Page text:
“A Meal In Waiting”

“Often, the primary subject of a photograph becomes secondary. The natural world is not static and scenes shift.” – Ed Lehming

Late last week I was hiking through one of my regular trails, checking out the progress of the spring wildflowers, not sure what to expect. As I’ve noted over the past few weeks, this has been a very unusual spring, with warm temperatures, so the usual ‘schedule’ of things is a bit off. Every day seems to bring some new surprise since the plants have their own timing lately.

I was enjoying some Spring Beauties (yet to be shared) and noted a small splash of white just to my left. It was the first bloom of Bloodroot, which I was expecting to bloom this past week. My timing must have been just right, as it had only recently opened, it’s leafy ‘cloak’ still tightly closed, with just the blossom to mark its presence.

In the time it took me to set up my camera for macro work the blossom had opened even more and several others in the vicinity were also starting to bloom. It’s an amazing thing to be present right at the moment this kind of thing takes place. I returned my focus to the original blossom and began composing the image.

When I make macro images, I’m very deliberate in trying to get the shot extremely sharp, so I set my focus on the part of the flower that I want in very sharp focus. Being this close up, the camera’s focal range, even at f/14 is very narrow and it does not take much for an image to be out of focus. Since I was focussed on just the pistil and stamen, with secondary focus on the petals I was not even looking at the rest of the flower or anything else going on around me. I was quite surprised when I got home to edit the images that I had inadvertently captured the spider crawling from behind the petals, no doubt setting himself up to make a meal some unsuspecting tiny fly drawn to the blossom by the fresh nectar.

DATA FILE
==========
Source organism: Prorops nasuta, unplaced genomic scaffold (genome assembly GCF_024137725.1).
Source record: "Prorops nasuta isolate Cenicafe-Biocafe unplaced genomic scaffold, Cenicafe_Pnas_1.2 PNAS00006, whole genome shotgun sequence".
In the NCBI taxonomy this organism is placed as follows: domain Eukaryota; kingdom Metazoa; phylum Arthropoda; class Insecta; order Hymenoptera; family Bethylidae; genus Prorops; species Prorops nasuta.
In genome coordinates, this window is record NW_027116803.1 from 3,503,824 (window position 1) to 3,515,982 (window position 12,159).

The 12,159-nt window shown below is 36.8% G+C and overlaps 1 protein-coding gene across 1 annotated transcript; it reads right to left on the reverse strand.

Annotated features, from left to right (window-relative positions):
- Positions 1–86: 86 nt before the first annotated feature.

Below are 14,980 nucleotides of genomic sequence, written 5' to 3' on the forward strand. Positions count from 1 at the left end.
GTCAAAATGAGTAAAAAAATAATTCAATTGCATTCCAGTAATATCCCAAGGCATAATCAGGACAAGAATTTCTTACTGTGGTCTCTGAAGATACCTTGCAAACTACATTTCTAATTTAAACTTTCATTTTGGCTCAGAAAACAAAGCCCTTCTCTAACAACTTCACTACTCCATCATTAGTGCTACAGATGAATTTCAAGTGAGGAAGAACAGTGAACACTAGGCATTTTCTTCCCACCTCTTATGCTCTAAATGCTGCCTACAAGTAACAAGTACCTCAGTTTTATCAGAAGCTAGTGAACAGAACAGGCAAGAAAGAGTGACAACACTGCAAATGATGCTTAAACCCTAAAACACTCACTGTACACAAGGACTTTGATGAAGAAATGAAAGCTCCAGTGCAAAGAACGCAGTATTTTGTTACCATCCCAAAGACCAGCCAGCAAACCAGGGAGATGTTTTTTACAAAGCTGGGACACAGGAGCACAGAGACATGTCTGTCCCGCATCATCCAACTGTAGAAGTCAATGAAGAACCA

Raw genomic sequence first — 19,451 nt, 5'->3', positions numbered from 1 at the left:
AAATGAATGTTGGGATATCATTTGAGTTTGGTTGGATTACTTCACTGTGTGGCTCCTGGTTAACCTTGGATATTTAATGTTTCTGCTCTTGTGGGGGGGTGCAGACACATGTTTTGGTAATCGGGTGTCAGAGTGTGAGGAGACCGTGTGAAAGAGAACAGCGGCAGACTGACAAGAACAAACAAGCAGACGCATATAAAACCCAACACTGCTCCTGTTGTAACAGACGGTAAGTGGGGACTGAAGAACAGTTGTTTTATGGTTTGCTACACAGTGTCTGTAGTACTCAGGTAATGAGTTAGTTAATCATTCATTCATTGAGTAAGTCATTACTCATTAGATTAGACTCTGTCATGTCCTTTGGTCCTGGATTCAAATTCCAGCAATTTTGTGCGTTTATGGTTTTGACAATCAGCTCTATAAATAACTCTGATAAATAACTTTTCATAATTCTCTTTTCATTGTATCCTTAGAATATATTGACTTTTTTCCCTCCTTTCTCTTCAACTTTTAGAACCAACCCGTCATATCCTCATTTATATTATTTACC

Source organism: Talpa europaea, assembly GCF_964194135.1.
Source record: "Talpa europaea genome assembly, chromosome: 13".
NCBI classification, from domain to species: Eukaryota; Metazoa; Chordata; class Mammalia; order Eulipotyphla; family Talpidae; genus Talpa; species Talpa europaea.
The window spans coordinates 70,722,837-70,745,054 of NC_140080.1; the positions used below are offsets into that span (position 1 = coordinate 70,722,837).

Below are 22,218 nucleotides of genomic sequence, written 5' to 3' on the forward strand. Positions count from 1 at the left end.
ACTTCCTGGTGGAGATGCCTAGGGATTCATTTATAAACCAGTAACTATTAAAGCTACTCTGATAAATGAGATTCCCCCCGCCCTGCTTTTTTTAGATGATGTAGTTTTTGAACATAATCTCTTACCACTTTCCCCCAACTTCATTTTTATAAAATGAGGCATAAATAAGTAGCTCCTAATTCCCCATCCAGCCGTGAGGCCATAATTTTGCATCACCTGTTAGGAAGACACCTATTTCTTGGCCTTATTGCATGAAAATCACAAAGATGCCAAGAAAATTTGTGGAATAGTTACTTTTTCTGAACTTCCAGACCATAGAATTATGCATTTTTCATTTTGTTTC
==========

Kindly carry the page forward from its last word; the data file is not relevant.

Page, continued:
I know he came from behind the flower because I shot a series of five images and could see his slow and deliberate progress in that series of shots.

Unfortunately, because I was focussing on the flower parts, the spider is ever so slightly out of focus, but I thought it made for an interesting, though accidental, image and does capture the reality of springtime – everything is out for a meal after a long winter’s hibernation and these early blooms are the perfect breakfast table.

Nikon D800
Tamron SP AF 90mm f/2.8 Di Macro 1:1 (272ENII)@90mm

1/400 sec, f/14, ISO 800

3 Comments on ““A Meal In Waiting”

  1. I love it when I take a photo and find a surprise like this. It’s hard to imagine the flower opening that quickly although I sometimes thin if I really watched I could see my lettuce grow.

    janet

  2. Pingback: “Mid-April Wake-Robin” | Ed Lehming Photography

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